What is a sexual offence?
Sexual offences can happen to anyone. Often sexual offences are not reported to police because victim/survivors feel scared, embarrassed and confused.
Sexual assault is never the victim’s ‘fault’.
Sexual offences include crimes listed in the Crimes Act 1958 (Vic) (‘Crimes Act‘).
Sexual offences include:
- sexual assault;
- threat to commit a sexual assault;
- sexual servitude;
- sexual offences committed against children and people with a cognitive or mental impairment.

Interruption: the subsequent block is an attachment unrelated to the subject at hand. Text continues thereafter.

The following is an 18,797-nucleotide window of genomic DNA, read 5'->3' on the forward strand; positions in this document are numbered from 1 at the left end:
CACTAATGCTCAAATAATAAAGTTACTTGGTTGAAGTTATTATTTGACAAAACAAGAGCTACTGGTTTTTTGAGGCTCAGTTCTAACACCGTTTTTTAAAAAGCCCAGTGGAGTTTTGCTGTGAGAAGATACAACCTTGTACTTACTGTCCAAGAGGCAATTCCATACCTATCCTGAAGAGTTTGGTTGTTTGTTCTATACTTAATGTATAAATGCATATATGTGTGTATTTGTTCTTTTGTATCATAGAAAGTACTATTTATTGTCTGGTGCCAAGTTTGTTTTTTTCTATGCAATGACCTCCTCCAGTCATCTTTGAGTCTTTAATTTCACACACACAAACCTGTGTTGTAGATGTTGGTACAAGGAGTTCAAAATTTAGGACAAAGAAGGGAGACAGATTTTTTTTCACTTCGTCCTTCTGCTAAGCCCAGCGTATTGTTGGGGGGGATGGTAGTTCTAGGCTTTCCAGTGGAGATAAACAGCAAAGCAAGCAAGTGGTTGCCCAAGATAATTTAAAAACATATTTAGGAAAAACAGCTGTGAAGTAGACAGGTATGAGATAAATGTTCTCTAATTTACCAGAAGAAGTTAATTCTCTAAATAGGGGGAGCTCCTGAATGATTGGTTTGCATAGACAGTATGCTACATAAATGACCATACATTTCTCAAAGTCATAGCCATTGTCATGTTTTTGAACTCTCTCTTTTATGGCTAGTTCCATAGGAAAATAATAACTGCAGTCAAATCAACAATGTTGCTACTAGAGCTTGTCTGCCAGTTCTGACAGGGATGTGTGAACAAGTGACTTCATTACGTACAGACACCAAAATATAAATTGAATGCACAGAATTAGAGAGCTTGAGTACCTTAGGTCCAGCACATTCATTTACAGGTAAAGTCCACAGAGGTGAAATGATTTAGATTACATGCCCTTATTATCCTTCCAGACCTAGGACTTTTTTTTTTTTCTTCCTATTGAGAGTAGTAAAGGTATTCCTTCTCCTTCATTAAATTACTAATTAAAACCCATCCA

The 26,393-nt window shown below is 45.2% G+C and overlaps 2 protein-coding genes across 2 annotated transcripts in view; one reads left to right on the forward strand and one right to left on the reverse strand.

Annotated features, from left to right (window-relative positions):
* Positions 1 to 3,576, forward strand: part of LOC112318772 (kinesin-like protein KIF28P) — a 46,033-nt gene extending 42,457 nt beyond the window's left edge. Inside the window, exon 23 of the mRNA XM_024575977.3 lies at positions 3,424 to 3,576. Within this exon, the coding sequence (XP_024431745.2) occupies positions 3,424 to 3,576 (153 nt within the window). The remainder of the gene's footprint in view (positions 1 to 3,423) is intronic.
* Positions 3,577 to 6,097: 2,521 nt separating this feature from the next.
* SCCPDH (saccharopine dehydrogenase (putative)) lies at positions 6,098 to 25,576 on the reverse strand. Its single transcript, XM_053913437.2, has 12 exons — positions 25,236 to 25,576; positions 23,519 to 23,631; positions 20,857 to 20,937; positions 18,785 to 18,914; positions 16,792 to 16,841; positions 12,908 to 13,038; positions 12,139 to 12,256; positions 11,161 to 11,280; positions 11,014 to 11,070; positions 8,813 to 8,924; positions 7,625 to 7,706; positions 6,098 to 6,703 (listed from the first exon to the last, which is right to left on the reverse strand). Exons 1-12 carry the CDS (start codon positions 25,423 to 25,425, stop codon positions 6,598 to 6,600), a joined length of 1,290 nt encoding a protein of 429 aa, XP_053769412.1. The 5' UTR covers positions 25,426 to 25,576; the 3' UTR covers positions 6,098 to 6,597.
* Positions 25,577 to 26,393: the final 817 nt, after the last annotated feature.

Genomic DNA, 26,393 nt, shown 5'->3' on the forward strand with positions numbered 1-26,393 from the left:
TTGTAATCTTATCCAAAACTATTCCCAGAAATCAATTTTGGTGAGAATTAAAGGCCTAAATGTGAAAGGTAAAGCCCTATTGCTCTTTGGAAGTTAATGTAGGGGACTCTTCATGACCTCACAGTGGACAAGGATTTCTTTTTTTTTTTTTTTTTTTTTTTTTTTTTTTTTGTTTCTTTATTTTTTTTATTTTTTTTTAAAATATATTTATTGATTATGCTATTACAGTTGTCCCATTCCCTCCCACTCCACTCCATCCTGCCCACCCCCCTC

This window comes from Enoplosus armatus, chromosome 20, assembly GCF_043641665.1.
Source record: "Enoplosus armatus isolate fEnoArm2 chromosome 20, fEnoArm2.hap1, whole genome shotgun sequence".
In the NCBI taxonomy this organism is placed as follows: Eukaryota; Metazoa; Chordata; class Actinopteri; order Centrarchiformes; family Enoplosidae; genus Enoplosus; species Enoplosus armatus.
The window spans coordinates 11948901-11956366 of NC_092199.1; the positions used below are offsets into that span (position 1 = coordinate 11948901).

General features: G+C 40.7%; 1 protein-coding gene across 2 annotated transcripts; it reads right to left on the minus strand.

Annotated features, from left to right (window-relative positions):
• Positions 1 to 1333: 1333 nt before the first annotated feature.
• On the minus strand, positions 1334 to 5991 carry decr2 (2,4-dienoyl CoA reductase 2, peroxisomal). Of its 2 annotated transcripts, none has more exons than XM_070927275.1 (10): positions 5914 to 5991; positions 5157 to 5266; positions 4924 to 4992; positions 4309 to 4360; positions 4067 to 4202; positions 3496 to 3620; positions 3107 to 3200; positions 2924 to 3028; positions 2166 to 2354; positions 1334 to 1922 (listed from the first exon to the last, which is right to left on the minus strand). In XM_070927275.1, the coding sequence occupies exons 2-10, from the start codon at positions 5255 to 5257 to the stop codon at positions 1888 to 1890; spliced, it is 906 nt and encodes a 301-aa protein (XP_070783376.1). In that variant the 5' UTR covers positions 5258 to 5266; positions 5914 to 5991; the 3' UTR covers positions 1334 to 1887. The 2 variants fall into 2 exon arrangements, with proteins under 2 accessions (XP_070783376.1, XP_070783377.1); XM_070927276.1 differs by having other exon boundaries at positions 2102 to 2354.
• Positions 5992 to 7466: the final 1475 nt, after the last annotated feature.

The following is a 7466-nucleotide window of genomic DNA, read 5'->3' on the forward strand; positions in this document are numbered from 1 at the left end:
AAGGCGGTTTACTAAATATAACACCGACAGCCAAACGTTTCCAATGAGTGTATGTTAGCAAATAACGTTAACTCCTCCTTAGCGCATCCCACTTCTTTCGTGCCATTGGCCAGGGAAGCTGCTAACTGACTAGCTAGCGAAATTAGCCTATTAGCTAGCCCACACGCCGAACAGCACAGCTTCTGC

When interpreting consent provisions in the Crimes Act, it is the intention of parliament that courts have regard to the facts that:
- there is a high incidence of sexual violence within society; and
- sexual offences are significantly under‑reported; and
- a significant number of sexual offences are committed against women, children and other vulnerable persons including persons with a cognitive impairment or mental illness; and
- sexual offenders are commonly known to their victims; and
- often, there are no physical signs that an offence has occurred (see s 37B Crimes Act).